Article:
Issue Position: Jobs: Getting our Economy back on Track

Issue Position

By:  David Schapira
Date: Jan. 1, 2012
Location: Unknown

The middle class is the engine that drives our economy. In order to create jobs, we have to create demand, and that demand comes from the purchasing power of middle class families. Waiting for the "trickle-down" effect of tax cuts to millionaires and billionaires is not the solution to getting our economy back on track. There are sensible solutions to get our economy working again. First, we must stop subsidizing the jobs of yesterday by doing away with huge tax breaks for big-oil and corporations that are moving jobs overseas and start investing in the jobs of today and tomorrow. Creating incentives for solar and other renewable energy technologies will boost our economy and ensure that American innovation is responsible for the growth of new industries. Besides alleviating a critical need, rebuilding our crumbling and outdated infrastructure can bring high-paying jobs to our community, kick-start our economy and provide for a more sustainable future.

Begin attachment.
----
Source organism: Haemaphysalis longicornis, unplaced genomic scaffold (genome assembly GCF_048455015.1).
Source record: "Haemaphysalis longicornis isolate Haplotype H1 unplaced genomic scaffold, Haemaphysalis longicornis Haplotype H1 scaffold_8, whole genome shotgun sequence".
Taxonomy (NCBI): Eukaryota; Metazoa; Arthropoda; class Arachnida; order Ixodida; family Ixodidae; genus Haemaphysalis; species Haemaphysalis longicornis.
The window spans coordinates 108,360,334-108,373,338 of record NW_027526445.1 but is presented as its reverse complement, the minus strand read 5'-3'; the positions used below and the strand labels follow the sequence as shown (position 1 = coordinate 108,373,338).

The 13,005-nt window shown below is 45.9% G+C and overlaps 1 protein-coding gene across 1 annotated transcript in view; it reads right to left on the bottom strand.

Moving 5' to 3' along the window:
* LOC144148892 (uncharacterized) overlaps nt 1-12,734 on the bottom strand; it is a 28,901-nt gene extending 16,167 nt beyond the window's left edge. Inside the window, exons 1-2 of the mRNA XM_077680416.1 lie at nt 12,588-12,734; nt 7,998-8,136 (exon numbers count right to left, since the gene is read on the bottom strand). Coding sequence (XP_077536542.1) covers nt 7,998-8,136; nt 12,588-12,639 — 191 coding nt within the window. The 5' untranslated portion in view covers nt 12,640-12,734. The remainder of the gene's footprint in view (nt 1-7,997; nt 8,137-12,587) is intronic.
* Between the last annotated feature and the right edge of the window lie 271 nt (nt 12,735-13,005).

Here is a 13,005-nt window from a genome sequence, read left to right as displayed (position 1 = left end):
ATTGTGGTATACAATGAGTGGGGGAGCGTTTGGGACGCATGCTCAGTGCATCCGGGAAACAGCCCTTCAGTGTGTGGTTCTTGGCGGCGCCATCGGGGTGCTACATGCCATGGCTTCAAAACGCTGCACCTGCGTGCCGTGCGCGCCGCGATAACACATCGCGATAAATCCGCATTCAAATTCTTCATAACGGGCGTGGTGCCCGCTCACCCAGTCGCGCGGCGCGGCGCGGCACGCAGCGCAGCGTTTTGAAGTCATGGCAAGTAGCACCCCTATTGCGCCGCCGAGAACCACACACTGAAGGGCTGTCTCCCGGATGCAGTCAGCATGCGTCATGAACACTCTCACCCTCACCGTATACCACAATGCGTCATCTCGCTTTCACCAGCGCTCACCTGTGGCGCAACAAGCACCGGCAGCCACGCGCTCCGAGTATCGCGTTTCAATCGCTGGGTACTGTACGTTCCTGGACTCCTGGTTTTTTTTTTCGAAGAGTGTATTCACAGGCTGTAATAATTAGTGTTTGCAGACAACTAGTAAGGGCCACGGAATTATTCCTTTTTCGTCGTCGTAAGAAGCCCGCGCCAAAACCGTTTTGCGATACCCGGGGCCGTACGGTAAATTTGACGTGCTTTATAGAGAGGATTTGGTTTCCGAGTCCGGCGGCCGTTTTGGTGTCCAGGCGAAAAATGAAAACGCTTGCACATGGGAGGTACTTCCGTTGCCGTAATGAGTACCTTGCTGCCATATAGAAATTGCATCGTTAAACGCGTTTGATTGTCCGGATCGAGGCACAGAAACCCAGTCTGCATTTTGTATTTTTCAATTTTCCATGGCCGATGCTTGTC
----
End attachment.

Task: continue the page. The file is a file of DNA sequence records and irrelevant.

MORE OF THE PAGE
Second, we must promote entrepreneurship and innovation. There's no way around it, as a nation, we need to improve in math and science to compete globally. However, improving our K-12 education system won't be enough if we don't do something about the affordability of higher education. Students today graduate college saddled with tens of thousands of dollars of student loans. Taking the risk of starting a business is an unthinkable idea to a recent graduate who is already in debt. Reducing this burden will pay dividends in allowing the next generation of business owners, inventors and innovators to build the economy of tomorrow.

Finally, we need to prepare tomorrow's workforce by improving our education system. This is vital for America's economic future. Competition for high-skill, high-wage jobs has historically been between communities or states, but times have changed. China has more honor students than America has students, and while we lose jobs to China today because of low labor costs, we will lose jobs in the future for having a less qualified workforce. We need to prepare today's students for careers that don't even exist yet. The way we can accomplish this is by finally making well-rounded education a national priority. .

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